Legislative Assembly of Ontario
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|Legislative Assembly of Ontario
Assemblée législative de l'Ontario (French)
|41st Parliament of Ontario|
|Founded||July 1, 1867|
|Preceded by||Legislative Assembly of the Province of Canada|
Hon. Elizabeth Dowdeswell
Since September 23, 2014
|June 12, 2014|
|June 7, 2018|
|Ontario Legislative Building, Toronto, Ontario, Canada|
The Legislative Assembly of Ontario is one of two components of the Legislature of Ontario (also known as the Parliament of Ontario), the other being the Lieutenant Governor of Ontario. The Legislative Assembly is the second largest Canadian provincial deliberative assembly by number of members after the National Assembly of Quebec. The Assembly meets at the Ontario Legislative Building at Queen's Park in the provincial capital of Toronto.
The Legislative Assembly was established by the British North America Act, 1867 (later re-titled Constitution Act, 1867), which dissolved the Province of Canada into two new provinces, with the portion then called Canada West becoming Ontario. The Legislature has been unicameral since its inception, with the Assembly currently having 107 seats (increased to 122 as of the 42nd Ontario general election) representing electoral districts ("ridings") elected through a first-past-the-post electoral system across the province.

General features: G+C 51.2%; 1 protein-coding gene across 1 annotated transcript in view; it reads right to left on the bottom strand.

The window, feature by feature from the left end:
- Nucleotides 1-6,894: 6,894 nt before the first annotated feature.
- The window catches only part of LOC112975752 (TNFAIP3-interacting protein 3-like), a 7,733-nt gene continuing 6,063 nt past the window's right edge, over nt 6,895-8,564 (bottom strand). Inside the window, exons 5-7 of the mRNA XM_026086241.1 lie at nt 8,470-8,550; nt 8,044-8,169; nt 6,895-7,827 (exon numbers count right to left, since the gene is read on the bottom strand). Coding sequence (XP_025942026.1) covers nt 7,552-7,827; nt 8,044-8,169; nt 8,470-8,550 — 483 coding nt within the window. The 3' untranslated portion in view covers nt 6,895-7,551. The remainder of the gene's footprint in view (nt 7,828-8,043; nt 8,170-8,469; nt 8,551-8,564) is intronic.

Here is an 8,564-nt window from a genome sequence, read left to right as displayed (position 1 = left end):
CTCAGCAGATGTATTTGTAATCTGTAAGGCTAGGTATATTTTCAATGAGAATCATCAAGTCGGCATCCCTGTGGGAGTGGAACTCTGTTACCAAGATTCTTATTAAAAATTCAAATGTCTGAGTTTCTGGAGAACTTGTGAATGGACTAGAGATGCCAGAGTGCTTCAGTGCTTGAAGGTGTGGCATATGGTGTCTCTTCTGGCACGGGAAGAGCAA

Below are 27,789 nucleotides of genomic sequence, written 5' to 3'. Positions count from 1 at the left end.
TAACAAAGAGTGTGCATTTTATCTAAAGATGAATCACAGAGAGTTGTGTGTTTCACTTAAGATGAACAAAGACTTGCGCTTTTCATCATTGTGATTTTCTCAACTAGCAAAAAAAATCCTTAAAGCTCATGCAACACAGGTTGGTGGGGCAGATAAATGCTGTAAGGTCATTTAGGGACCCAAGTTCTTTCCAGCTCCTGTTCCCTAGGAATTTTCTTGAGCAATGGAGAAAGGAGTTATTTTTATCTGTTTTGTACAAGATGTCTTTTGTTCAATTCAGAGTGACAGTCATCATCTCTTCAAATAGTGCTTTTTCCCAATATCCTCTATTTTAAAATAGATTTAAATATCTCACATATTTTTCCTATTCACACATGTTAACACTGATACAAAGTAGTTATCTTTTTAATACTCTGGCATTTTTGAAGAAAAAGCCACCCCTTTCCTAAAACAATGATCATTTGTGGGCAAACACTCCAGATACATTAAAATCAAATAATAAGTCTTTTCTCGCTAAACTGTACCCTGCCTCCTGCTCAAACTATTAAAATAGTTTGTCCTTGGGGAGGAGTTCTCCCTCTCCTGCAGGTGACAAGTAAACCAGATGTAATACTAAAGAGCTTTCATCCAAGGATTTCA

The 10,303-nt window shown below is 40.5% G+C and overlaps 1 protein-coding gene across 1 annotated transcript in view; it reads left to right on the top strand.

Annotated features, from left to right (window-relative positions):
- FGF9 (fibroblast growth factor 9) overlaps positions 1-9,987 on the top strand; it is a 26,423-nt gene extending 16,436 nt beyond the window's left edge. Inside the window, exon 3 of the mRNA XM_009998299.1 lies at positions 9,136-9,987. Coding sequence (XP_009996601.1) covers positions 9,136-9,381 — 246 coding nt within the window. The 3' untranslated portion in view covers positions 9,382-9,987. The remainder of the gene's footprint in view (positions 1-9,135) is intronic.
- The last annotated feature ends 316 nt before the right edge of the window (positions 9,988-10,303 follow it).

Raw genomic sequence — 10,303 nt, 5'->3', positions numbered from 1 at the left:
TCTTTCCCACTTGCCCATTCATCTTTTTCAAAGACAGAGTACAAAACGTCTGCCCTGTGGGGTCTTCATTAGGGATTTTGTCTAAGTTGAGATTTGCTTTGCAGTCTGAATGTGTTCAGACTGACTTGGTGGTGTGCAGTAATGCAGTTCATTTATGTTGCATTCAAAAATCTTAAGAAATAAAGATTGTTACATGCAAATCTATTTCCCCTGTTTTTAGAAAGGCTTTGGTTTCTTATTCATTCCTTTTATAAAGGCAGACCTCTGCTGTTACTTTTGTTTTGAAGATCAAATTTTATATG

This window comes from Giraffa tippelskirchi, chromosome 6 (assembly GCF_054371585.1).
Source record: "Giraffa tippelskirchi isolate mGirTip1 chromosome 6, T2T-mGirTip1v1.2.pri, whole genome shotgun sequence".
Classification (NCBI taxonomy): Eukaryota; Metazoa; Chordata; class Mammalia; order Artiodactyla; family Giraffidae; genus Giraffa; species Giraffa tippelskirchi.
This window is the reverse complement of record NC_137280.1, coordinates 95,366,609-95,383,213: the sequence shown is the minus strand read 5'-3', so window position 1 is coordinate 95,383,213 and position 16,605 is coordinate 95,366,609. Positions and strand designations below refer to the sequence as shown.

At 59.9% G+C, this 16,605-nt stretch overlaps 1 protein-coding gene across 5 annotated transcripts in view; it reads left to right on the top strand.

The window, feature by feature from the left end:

Like at the federal level in Canada, Ontario uses a Westminster-style parliamentary government, in which members are elected to the Legislative Assembly through general elections, from which the Premier of Ontario and Executive Council of Ontario are appointed based on majority support. The premier is Ontario's head of government, while the Lieutenant Governor, as representative of the Queen, acts as head of state. The largest party not forming the government is known as the Official Opposition, its leader being recognized as Leader of the Opposition by the Speaker.
The Ontario Legislature is sometimes referred to as the "Ontario Provincial Parliament". Members of the assembly refer to themselves as "Members of the Provincial Parliament" (MPPs) as opposed to "Members of the Legislative Assembly" (MLAs) as in many other provinces. Ontario is the only province to do so, in accordance with a resolution passed in the Assembly on April 7, 1938. However, the Legislative Assembly Act refers only to "members of the Assembly".